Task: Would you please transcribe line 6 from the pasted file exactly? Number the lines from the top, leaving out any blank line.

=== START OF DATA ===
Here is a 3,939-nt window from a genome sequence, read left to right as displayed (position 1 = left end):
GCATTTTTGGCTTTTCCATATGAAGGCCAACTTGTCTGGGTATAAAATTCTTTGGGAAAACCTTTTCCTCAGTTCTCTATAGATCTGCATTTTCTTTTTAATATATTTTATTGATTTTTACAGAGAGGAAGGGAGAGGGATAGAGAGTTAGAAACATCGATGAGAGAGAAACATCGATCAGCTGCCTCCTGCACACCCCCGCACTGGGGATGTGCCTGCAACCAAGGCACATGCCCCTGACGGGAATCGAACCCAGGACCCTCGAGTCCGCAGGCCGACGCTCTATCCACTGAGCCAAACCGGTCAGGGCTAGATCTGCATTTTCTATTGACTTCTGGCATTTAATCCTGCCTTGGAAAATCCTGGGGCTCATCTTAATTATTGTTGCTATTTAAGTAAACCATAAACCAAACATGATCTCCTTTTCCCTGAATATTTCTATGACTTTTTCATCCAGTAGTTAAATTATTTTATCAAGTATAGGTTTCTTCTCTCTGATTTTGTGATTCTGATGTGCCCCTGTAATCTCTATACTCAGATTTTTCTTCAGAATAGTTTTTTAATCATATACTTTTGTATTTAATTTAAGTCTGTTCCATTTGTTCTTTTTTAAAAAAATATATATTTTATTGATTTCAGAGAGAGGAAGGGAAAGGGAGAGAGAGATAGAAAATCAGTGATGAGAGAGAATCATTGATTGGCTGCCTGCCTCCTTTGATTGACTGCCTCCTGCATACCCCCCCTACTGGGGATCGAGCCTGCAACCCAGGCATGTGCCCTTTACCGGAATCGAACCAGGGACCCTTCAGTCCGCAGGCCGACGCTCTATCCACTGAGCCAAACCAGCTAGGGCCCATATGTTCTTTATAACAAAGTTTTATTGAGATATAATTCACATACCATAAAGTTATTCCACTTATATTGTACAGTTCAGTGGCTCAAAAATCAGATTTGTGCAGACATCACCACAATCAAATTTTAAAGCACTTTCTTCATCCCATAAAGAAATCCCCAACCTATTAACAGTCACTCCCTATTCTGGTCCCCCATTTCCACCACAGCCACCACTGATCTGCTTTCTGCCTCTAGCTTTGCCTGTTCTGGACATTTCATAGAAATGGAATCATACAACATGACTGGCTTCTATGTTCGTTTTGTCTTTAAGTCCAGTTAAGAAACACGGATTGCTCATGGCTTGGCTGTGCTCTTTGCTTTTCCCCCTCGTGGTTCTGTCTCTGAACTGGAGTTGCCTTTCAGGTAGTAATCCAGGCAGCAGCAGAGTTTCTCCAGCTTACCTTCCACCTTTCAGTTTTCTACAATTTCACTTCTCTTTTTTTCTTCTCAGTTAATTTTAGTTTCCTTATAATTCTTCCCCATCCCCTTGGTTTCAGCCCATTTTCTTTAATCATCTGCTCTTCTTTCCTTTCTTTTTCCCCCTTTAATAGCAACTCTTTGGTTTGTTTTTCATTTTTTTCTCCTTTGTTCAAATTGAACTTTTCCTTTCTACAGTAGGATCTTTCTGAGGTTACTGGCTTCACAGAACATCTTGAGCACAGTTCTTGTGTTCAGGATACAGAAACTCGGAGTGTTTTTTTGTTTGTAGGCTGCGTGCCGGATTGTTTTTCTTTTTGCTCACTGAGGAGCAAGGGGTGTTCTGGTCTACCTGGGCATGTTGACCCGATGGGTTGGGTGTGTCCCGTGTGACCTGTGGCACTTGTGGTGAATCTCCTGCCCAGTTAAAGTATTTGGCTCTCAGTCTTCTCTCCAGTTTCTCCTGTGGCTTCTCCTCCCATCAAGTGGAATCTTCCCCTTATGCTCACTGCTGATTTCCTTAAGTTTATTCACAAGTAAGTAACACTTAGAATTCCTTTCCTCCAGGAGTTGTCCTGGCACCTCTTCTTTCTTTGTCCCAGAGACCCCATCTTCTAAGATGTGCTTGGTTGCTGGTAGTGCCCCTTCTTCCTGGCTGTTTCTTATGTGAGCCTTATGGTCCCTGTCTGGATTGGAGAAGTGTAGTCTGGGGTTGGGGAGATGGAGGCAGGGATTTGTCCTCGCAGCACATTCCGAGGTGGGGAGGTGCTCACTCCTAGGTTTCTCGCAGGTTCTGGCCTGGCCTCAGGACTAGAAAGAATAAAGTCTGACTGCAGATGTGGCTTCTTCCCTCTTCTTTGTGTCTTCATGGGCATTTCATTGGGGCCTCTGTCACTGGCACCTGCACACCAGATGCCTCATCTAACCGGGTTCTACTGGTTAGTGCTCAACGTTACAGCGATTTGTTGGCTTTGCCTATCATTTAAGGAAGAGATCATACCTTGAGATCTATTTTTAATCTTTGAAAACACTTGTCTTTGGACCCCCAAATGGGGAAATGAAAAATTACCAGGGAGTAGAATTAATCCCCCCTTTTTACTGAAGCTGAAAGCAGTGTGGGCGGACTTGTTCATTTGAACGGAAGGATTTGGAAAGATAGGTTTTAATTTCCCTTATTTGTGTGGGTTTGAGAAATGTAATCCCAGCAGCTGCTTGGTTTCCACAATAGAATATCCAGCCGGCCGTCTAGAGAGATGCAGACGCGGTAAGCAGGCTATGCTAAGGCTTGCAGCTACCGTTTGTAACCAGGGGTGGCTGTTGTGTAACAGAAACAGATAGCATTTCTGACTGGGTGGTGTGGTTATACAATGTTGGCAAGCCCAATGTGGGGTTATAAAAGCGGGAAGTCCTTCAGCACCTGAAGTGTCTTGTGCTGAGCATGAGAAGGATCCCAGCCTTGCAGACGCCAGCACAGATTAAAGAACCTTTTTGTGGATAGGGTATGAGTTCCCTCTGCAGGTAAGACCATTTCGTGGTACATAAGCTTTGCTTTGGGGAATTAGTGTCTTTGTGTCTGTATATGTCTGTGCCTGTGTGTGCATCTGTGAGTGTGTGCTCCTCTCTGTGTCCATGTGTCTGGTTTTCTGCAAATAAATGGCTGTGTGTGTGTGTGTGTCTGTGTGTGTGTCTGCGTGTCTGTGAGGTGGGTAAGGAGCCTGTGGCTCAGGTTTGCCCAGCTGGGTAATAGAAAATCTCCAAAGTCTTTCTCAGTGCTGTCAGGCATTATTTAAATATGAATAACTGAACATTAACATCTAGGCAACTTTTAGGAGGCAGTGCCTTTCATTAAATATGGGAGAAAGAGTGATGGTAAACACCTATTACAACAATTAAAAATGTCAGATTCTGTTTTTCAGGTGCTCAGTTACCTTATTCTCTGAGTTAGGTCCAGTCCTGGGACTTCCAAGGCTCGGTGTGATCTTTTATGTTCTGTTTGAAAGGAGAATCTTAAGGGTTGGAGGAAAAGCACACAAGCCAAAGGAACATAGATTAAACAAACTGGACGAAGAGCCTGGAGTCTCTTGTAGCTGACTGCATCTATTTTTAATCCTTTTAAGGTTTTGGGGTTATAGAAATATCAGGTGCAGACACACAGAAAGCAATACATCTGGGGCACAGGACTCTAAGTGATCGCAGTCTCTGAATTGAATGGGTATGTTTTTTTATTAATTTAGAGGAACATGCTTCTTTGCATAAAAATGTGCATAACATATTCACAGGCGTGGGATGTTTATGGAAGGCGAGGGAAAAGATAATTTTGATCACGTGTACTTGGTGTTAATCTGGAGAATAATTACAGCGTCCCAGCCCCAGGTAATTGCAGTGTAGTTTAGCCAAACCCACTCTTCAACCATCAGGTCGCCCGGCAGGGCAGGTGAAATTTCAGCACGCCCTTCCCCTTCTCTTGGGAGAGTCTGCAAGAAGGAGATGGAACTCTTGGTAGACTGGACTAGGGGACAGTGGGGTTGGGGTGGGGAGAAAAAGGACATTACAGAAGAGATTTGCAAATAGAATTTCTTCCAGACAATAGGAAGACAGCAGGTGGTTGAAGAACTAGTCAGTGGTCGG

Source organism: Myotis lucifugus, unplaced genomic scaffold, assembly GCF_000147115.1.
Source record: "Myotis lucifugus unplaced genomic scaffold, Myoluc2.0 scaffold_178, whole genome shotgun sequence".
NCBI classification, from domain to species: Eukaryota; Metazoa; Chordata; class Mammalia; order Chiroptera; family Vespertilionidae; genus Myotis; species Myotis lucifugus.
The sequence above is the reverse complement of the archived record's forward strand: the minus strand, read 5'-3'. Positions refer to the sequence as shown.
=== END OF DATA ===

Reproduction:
The sequence above is the reverse complement of the archived record's forward strand: the minus strand, read 5'-3'. Positions refer to the sequence as shown.